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The only area of Akron – and one of the few in all of Northeast Ohio – that’s been growing since the 2010 Census is North Hill. The reason is a migration of thousands of refugees from a tiny Himalayan kingdom on the other side of the world. WKSU is bringing you this series on the major changes in people’s lives and the overall community of Akron’s newest settlers: Nepali, Bhutanese and, now, Americans.


Festivals, fishing, and the world's game of football
The Nepali-Bhutanese recreation, like other parts of life, have been transplanted to Akron

For many of the Bhutanese refugees who settled in Akron, farming is a longstanding tradition in their families. Both they and others in Akron who've gotten to know them would say that spirit of hard work continues. But they also take the time to renew body and mind -- and that time is filled with gardening, sport, food, music and celebration.
(more )
Law, order and building trust
When a Bhutanese man was murdered in 2012, many questioned whether Akron was the place to remain; but the tragedy also opened a relationship with police

Orientation for new immigrants includes a simple lesson: Police officers are your friend. It’s a first step in overcoming a suspicion many refugees feel toward those in uniform and authority. Through opportunity -- and tragedy -- the lesson is being refined and built upon.
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Learning language, culture and more
A growing number of people in North Hill speak English as a second language, or don't speak it at all -- and scores of people and dozens of classes are working to change that

The migration of thousands of Nepali-speaking Bhutanese refugees to the North Hill area of Akron is playing out not only at the high school, but in preschools and in classes for adult learners and in a whole lot of education in between. WKSU’s M.L. Schultze has more on the transformation of classrooms especially at places like North High School.
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Bhutanese resettlement has had a big economic impact
The economic model includes first jobs, first cars, first houses, first businesses

The influx of thousands of Bhutanese refugees to the North Hill neighborhood of Akron has created a dozen small businesses and been enough of a boon to the economy that people are moving here from other parts of the U.S. But, as WKSU’s M.L. Schultze reports, the wealth is not necessarily shared – at least not yet.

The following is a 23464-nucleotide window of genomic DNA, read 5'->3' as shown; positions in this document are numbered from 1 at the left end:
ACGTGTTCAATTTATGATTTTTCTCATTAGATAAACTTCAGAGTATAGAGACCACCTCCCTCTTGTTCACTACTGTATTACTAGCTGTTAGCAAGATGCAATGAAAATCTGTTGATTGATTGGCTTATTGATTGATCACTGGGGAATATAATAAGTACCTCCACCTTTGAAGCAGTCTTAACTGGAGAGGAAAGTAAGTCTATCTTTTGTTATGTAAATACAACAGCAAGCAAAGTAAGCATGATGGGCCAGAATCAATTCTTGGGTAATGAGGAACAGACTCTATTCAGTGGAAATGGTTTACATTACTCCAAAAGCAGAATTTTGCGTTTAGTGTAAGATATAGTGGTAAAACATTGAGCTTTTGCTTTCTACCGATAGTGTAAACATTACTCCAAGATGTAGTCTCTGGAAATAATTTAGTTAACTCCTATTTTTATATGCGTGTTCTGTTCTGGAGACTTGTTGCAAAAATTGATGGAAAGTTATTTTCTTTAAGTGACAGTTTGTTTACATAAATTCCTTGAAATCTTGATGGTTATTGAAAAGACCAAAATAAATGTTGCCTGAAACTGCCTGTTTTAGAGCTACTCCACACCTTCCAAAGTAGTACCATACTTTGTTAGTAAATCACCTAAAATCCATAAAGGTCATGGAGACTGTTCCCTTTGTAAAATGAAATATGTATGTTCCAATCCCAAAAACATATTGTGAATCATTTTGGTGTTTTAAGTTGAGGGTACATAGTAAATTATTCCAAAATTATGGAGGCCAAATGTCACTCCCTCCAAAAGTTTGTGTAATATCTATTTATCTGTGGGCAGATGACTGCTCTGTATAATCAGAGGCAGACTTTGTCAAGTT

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North Hill, its history and its newest settlers
An Akron neighborhood settled by migrants becomes home to thousands of refugees from half a world away

For decades, the North Hill neighborhood in Akron, has been a place for the newly arrived:  Italians, Croats, Poles, Irish. And now Nepali-Bhutanese. WKSU’s M.L. Schultze introduces us to the neighborhood and some of the thousands of the newest settlers who have started calling North Hill home in just the last decade.
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How thousands of people arrived in Akron from half a world away
The next chapter of a history set in the Himalayans more than a century ago is being written in Akron's North Hill today

For decades, Northeast Ohio’s aging cities have seen their populations dwindle as the children of immigrants grew up and moved on. But one Akron neighborhood has seen a sudden reversal of that. As many as 5,000 refugees from half a world away have settled in North Hill over the last decade. WKSU’s M.L. Schultze reports how the resettlement came to be.
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